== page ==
Another Friday, another long-ass postal swim at the UIC Natatorium. This time, for 10K: 200 laps of a 50-meter pool.
The 10K Postal Swim is as much a psychological challenge as physical. Even 5K is a pretty brutal distance to do as a straight pool swim. For the 10K, you do the 5K… and you’re only halfway done. So it may very well be the single toughest USMS-sanctioned event – except perhaps for the biennial open-water 25K.
I was joined by fellow distance freak Amanda Hunt, which made for less lonely laps. Heidi K. from the Smelts and my favorite U-Chicago professor were also on deck, as lap counters – which I’m told on good authority is a similarly mind-numbing experience.
My goal? 2:17:52 – my open-water 10K time from Noblesville in July.
Some reasons I might succeed in beating that time:
- The typical advantages of pool swims over open-water – flipturns, precise navigation, negligible “conditions”
- More hospitable water temp – 79F rather than 84-85 in Morse Reservoir
Some reasons I might not succeed:
- I did a half-taper for Noblesville (1 week), but only 2 days rest for this
- I wore a Blueseventy Nero for Noblesville, but only a jammer for this
- The adrenaline factor in races vs. solo swims
What else can I say? My splits will tell a better story than my words:
(1) 5K Postal splits (dotted blue line) superimposed for comparison.
(2) Drink breaks at 2/3.5/5/6.5/8K are “adjusted out.” See 5K postal report for a description of the methodology.
Remarkably, these splits correspond fairly well with my subjective experience:
- As the chart shows, I found a comfortable, steady pace of 1:19′s through the first 3,000m or so.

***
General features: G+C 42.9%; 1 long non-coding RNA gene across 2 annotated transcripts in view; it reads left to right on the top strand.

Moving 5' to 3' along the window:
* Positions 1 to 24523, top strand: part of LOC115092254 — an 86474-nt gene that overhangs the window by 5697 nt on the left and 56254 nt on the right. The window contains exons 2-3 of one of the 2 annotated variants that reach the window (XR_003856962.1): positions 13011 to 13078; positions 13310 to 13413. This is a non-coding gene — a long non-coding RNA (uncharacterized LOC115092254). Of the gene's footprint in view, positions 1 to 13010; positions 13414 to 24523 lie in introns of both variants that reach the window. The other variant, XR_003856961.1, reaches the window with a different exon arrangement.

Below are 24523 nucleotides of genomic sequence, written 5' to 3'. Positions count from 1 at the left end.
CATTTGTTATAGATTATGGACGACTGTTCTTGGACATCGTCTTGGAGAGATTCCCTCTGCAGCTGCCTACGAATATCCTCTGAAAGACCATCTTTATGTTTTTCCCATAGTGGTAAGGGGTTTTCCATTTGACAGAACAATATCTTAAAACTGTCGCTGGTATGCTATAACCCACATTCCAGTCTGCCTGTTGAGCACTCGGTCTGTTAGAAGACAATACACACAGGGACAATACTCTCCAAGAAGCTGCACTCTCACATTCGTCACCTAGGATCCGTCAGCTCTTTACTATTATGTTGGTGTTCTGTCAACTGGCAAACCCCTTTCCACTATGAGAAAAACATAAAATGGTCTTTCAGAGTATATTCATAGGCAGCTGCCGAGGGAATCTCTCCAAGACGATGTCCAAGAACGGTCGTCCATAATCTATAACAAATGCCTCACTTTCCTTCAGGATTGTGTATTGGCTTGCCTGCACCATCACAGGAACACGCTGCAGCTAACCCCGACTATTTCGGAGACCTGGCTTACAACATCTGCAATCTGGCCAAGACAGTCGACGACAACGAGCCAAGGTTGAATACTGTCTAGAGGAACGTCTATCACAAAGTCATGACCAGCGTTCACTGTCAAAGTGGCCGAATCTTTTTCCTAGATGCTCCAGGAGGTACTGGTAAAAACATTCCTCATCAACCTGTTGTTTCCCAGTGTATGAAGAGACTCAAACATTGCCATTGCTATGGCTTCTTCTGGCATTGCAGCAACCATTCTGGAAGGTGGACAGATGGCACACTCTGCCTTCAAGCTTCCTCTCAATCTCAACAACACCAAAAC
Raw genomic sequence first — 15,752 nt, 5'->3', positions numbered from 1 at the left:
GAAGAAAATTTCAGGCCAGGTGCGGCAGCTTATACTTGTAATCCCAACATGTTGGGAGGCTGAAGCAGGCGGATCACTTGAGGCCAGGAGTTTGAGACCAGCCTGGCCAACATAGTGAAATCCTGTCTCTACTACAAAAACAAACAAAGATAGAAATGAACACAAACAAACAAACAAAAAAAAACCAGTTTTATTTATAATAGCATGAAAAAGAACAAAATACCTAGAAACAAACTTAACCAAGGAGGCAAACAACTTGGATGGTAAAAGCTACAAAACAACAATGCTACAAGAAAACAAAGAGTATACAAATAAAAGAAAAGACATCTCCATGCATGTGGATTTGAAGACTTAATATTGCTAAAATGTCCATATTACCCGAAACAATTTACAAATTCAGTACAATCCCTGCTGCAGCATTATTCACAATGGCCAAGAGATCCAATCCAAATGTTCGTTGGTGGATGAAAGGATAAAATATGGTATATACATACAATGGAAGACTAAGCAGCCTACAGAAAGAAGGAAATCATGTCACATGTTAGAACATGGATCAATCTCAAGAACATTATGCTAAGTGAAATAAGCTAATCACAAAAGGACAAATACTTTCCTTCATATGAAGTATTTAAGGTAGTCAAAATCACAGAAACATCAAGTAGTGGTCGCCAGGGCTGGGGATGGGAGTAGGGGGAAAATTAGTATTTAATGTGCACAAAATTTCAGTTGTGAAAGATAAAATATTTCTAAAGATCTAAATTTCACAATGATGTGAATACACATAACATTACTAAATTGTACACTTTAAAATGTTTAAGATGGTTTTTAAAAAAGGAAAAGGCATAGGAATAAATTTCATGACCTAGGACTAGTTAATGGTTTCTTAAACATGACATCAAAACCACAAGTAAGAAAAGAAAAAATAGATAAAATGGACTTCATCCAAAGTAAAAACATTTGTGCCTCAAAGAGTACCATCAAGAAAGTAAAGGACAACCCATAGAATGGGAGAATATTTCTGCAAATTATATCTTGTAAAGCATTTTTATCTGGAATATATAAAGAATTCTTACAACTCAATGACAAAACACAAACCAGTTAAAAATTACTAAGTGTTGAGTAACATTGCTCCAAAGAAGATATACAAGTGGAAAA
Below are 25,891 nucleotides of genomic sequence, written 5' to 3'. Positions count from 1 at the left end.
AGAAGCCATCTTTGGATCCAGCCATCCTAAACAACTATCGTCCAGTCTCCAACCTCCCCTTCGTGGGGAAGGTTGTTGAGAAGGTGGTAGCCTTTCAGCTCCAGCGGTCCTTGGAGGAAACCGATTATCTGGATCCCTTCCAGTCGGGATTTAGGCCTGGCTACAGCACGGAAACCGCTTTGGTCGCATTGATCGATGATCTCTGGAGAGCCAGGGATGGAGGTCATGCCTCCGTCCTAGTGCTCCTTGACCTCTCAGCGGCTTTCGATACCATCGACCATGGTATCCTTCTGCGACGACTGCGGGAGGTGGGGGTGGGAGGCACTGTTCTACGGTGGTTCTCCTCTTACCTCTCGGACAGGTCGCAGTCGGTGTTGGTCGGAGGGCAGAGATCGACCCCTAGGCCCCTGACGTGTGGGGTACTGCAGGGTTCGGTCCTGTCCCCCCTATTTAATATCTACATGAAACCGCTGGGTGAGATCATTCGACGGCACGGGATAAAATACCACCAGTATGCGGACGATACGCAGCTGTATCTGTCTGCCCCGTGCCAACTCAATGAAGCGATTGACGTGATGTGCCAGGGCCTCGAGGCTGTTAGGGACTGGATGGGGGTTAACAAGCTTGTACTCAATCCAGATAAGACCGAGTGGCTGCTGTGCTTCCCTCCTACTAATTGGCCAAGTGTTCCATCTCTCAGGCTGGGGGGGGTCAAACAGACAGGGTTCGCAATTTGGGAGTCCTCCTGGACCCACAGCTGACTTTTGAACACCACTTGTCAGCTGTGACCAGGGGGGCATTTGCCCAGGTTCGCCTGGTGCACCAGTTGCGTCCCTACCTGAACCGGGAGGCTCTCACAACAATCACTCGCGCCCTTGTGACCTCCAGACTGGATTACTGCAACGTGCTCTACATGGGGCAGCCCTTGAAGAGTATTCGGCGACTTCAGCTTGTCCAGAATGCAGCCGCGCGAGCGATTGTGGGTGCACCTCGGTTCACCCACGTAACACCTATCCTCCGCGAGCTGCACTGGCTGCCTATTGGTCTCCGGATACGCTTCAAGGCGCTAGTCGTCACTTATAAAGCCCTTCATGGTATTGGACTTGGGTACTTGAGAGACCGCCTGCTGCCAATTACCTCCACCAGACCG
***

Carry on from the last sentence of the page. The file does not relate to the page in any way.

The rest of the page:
- Then, a gradual deterioration (up to 1:22′s) into my drink break at 5,000m.
- At the halfway point, I took extra time (23 seconds) for a nice, long swig of a recovery drink. This actually seemed to stanch the bleeding! Though I was on a trajectory for 1:23′s+, within 10 minutes of the break I had brought it back down to 1:21′s – which I maintained all the way through 9K.
- The chart shows, as well, the wheels coming off during the last 1,000m. But not too badly – I kept it under 1:23, with just the one exception at 9,400m.
In the end: 2:16:15. Pace per 100m of 1:21.8. A few more stats:
- 5:10.0, 5:16.6, 5:15.0, 5:15.7, 5:15.8
- 5:16.5, 5:18.0, 5:18.8, 5:21.2, 5:23.5
- 5:22.6, 5:27.2, 5:29.5, 5:29.5, 5:29.0
- 5:28.9, 5:28.4, 5:27.1, 5:26.6, 5:27.6
- 5:27.3, 5:26.6, 5:25.3, 5:31.4, 5:28.9
- 13:09, 13:09, 13:13, 13:25, 13:33
- 13:45, 13:41, 13:37, 13:36, 13:43
5K splits – breaks included (no adjustment):
- 1:06:55 (1:20.3 pace)
- 1:09:21 (1:23.2 pace)
Nutrition & Hydration:
(HEED = “high-energy electrolyte drink” – e.g., Gatorade)
(recovery drink = includes protein/amino acids – e.g., chocolate milk, GU Brew)
- pre-swim: HEED+2 gels
- 2K: HEED (12.5 seconds)
- 3.5K: HEED+gel (14.0 seconds)
- 5K: recovery drink (23.2 seconds)
- 6.5K: HEED+gel (17.2 seconds)
- 8K: recovery drink (17.1 seconds)
- total break time: 1 minute, 24 seconds
- total volume of liquids consumed during swim: ~80 oz.
And speaking of recovery: one week ’til Big Shoulders!